Earth Matters: North Hempstead acts to fight climate change

Earth Matters: North Hempstead acts to fight climate change

By Lynn Capuano

We are fortunate to live in a community where our local government recognizes the threat of climate change and chooses to take steps to protect its residents. I will be using this space over the next few months to further publicize the Town of North Hempstead’s environmental protection and environmental sustainability programs.

The Town has several efforts under the category of “Sustainability Programs.” According to the posted mission, “[t]hese programs aim to engage and inspire residents, businesses, and municipalities, throughout the Town of North Hempstead, to participate in actions that will foster ecological balance, reduce greenhouse gas emissions, and help North Hempstead adapt to a changing climate, ensuring a healthy, resilient community now and in the future.”

The activities listed as part of the Town’s sustainability program begins with Native Plants. This Town undertaking encourages resident to “[u]se native plants to beautify your property, lower your yard maintenance, and help the natural environment.” After defining native plants as “those that historically and naturally occur in an area and tolerate the climate of the local environment,” the Town’s webpage offers resources for planting native plants and lists the environmental benefits of doing so. The listed environmental benefits of planting native plants include:
1. Providing food, shelter and nesting places for pollinators, birds, small mammals and other wildlife species
2. Cleaning polluted stormwater before it reaches the groundwater Long Island residents use for drinking water
3. Absorption and retention of carbon dioxide and other air pollutants
4. Water conservation and protection because native plants require little to no irrigation once established and never need any fertilizer

The Town financially supports native plant gardens through its Native Plant Residential Rebate Program. In collaboration with the Nassau County Soil and Water Conservation District (one of 58 statewide districts), the Town reimburses residents for the cost of installing native plants in their home yards.

The native plants webpage also has a series of resource documents with information on design, maintenance and benefits of native plants. These documents are created by the Town or from the Long Island Invasive Species Management Area (one of the eight Partnerships for Invasive Species Management that work across New York to track and manage invasive species), Long Island Native Plant Initiative, Inc. (an all-volunteer cooperative effort) and ReWild Long Island (a non-profit). There is a resource sheet highlighting all the native plants one can find in Town Parks.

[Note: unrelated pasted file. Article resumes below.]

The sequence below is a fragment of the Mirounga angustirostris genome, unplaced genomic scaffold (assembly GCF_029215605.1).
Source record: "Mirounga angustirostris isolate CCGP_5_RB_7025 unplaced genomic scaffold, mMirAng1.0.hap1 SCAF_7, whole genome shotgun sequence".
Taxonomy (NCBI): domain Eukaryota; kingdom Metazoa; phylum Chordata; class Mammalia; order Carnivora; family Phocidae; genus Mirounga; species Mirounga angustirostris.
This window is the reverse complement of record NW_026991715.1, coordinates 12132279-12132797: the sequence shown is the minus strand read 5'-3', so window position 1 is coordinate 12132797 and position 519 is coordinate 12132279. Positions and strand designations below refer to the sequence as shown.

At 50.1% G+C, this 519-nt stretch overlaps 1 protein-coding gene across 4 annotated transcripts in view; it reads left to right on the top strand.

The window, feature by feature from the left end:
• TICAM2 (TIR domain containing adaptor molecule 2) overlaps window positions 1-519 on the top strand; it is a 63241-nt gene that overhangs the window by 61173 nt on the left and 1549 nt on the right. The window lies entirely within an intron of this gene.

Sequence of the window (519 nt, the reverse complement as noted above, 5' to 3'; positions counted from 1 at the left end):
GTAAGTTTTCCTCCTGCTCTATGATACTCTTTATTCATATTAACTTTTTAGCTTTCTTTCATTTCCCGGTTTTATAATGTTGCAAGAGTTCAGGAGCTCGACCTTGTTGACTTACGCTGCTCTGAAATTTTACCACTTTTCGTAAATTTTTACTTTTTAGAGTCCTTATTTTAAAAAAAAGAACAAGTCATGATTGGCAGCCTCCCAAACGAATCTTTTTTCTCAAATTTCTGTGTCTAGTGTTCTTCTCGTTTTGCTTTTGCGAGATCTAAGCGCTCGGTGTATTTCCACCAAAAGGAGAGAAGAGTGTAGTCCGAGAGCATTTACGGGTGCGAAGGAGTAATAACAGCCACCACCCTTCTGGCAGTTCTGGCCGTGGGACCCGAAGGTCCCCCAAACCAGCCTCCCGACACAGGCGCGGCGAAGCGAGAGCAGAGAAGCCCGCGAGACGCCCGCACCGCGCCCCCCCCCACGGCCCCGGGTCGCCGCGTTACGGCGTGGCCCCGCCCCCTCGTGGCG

Finally, the webpage ends with a link to recordings of workshops on native plant and rain gardening.

A second sustainability effort by the Town is Home Sustainability Workshops. In 2022, the Town sponsored a series of three workshops covering sustainable yard care, rain gardens and gardening with native plants. All workshops were recorded and recordings are available on the webpage, More information about each workshop is also available at that website.

The Town’s concern for pollinators is evident in its Protecting Pollinators promotion. This is headlined by asking residents to take the Town’s Pollinator Pledge to:
1. Reduce/eliminate use of pesticides, including insecticides, herbicides and fungicides
2. Plant a garden with native plants for pollinators that bloom from spring to fall
3. Provide bee nesting areas and caterpillar host plants
4. Manage invasive species
5. Help to educate others on the importance of protecting and providing for pollinators
6. Volunteer to help other with efforts to help pollinators
7. Register habitat on the Monarch Conservation Efforts to Map by Monarch Joint Venture
8. Participate in community science projects involving pollinators
9. Anything else a resident offers to commit to do

This year, the Town declared June 20-26 as National Pollinator week, as part of an initiative by the Pollinator Partnership. The Protecting Pollinators webpage has write-ups explaining what pollinators are, how they are in trouble and how residents can help. Suggested actions are to plant native plants, reduce or eliminate pesticide use, provide nesting habitat, provide water, reduce outdoor lighting, and participate in community science.

Several links to outside organizations involved in protecting pollinators are also provided.
There are eight more ventures under the Town’s Sustainability Program as well as efforts in other Town departments. It is encouraging to see our local government addressing these global issues and taking proactive steps to address the climate crisis.

More information on everything written about here can be found on the Town of North Hempstead’s website,, and by calling the Town’s 311 information line. Please call and ask questions. Let Town elected leaders and government officials know that you support these efforts and encourage expansion of them.

Join me in commending our elected leaders and Town officials for creating these programs, funding them and maintaining them. Stay tuned for more information in the coming months on all of them.

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